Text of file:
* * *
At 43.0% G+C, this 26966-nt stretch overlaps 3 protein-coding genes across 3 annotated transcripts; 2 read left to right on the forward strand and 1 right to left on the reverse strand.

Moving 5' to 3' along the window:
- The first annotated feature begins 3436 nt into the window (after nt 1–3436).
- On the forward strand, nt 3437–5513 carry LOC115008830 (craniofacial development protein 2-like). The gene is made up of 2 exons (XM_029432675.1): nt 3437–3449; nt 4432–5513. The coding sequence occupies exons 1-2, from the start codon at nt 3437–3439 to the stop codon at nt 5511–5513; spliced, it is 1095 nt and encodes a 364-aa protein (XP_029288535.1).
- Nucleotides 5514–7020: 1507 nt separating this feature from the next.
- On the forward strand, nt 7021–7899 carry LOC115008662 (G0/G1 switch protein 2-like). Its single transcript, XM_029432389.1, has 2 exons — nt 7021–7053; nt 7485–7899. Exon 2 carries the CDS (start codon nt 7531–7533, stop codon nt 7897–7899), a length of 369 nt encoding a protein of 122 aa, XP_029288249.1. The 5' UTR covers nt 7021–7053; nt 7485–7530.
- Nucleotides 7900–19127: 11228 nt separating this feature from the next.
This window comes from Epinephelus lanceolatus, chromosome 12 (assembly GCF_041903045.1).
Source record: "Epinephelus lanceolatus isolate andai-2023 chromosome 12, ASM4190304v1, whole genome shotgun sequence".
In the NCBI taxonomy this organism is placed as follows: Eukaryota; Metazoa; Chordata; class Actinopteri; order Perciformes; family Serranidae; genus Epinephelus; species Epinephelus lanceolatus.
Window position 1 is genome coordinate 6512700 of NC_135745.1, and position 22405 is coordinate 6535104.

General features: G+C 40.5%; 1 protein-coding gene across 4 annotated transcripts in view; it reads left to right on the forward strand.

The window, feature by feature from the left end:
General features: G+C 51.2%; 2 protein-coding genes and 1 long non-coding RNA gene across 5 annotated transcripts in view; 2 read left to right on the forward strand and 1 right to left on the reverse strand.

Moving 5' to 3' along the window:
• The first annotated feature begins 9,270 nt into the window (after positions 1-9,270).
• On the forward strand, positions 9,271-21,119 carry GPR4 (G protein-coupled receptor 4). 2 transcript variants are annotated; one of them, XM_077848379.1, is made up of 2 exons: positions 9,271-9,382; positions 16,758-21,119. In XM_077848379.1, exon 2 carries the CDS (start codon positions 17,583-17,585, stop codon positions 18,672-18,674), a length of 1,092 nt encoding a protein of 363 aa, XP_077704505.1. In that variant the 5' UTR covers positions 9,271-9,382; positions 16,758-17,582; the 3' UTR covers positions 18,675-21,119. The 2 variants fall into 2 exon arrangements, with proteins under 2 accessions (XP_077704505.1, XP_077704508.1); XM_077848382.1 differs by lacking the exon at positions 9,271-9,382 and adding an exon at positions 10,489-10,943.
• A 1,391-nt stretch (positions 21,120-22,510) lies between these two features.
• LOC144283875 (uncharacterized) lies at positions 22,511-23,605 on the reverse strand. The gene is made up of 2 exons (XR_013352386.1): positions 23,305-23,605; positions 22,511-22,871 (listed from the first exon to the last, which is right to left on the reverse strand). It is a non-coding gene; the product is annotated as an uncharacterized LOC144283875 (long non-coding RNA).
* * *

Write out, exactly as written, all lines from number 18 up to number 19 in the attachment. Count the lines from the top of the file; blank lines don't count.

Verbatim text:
• A 1,391-nt stretch (positions 21,120-22,510) lies between these two features.
• LOC144283875 (uncharacterized) lies at positions 22,511-23,605 on the reverse strand. The gene is made up of 2 exons (XR_013352386.1): positions 23,305-23,605; positions 22,511-22,871 (listed from the first exon to the last, which is right to left on the reverse strand). It is a non-coding gene; the product is annotated as an uncharacterized LOC144283875 (long non-coding RNA).